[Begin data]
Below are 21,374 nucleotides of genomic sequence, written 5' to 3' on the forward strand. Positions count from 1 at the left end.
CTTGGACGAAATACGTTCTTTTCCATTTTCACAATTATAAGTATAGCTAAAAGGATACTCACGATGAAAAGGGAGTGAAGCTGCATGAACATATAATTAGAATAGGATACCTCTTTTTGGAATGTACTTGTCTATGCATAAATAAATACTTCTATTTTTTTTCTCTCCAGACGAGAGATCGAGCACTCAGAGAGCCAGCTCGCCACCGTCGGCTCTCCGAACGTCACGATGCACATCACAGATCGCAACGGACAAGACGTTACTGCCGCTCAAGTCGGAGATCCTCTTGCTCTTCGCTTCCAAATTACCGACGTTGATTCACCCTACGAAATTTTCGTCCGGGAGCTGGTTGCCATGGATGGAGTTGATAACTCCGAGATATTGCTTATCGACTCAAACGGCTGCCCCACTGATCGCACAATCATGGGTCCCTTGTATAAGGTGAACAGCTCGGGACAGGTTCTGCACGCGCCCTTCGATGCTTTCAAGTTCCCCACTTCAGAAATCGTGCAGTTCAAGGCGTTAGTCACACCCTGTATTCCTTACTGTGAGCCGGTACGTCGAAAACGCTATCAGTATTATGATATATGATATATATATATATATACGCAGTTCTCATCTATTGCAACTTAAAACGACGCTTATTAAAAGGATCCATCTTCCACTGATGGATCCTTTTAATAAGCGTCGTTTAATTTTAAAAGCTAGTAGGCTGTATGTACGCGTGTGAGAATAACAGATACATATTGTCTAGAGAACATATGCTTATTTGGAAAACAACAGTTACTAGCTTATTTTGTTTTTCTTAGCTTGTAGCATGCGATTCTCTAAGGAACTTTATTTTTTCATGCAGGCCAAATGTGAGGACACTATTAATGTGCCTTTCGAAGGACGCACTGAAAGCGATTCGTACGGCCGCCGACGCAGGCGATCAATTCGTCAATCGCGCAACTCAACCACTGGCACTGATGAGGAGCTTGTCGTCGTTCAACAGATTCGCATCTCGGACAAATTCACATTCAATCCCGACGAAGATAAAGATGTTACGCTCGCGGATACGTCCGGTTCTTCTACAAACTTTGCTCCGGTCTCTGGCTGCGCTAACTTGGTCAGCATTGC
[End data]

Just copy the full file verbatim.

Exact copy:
Below are 21,374 nucleotides of genomic sequence, written 5' to 3' on the forward strand. Positions count from 1 at the left end.
CTTGGACGAAATACGTTCTTTTCCATTTTCACAATTATAAGTATAGCTAAAAGGATACTCACGATGAAAAGGGAGTGAAGCTGCATGAACATATAATTAGAATAGGATACCTCTTTTTGGAATGTACTTGTCTATGCATAAATAAATACTTCTATTTTTTTTCTCTCCAGACGAGAGATCGAGCACTCAGAGAGCCAGCTCGCCACCGTCGGCTCTCCGAACGTCACGATGCACATCACAGATCGCAACGGACAAGACGTTACTGCCGCTCAAGTCGGAGATCCTCTTGCTCTTCGCTTCCAAATTACCGACGTTGATTCACCCTACGAAATTTTCGTCCGGGAGCTGGTTGCCATGGATGGAGTTGATAACTCCGAGATATTGCTTATCGACTCAAACGGCTGCCCCACTGATCGCACAATCATGGGTCCCTTGTATAAGGTGAACAGCTCGGGACAGGTTCTGCACGCGCCCTTCGATGCTTTCAAGTTCCCCACTTCAGAAATCGTGCAGTTCAAGGCGTTAGTCACACCCTGTATTCCTTACTGTGAGCCGGTACGTCGAAAACGCTATCAGTATTATGATATATGATATATATATATATATACGCAGTTCTCATCTATTGCAACTTAAAACGACGCTTATTAAAAGGATCCATCTTCCACTGATGGATCCTTTTAATAAGCGTCGTTTAATTTTAAAAGCTAGTAGGCTGTATGTACGCGTGTGAGAATAACAGATACATATTGTCTAGAGAACATATGCTTATTTGGAAAACAACAGTTACTAGCTTATTTTGTTTTTCTTAGCTTGTAGCATGCGATTCTCTAAGGAACTTTATTTTTTCATGCAGGCCAAATGTGAGGACACTATTAATGTGCCTTTCGAAGGACGCACTGAAAGCGATTCGTACGGCCGCCGACGCAGGCGATCAATTCGTCAATCGCGCAACTCAACCACTGGCACTGATGAGGAGCTTGTCGTCGTTCAACAGATTCGCATCTCGGACAAATTCACATTCAATCCCGACGAAGATAAAGATGTTACGCTCGCGGATACGTCCGGTTCTTCTACAAACTTTGCTCCGGTCTCTGGCTGCGCTAACTTGGTCAGCATTGC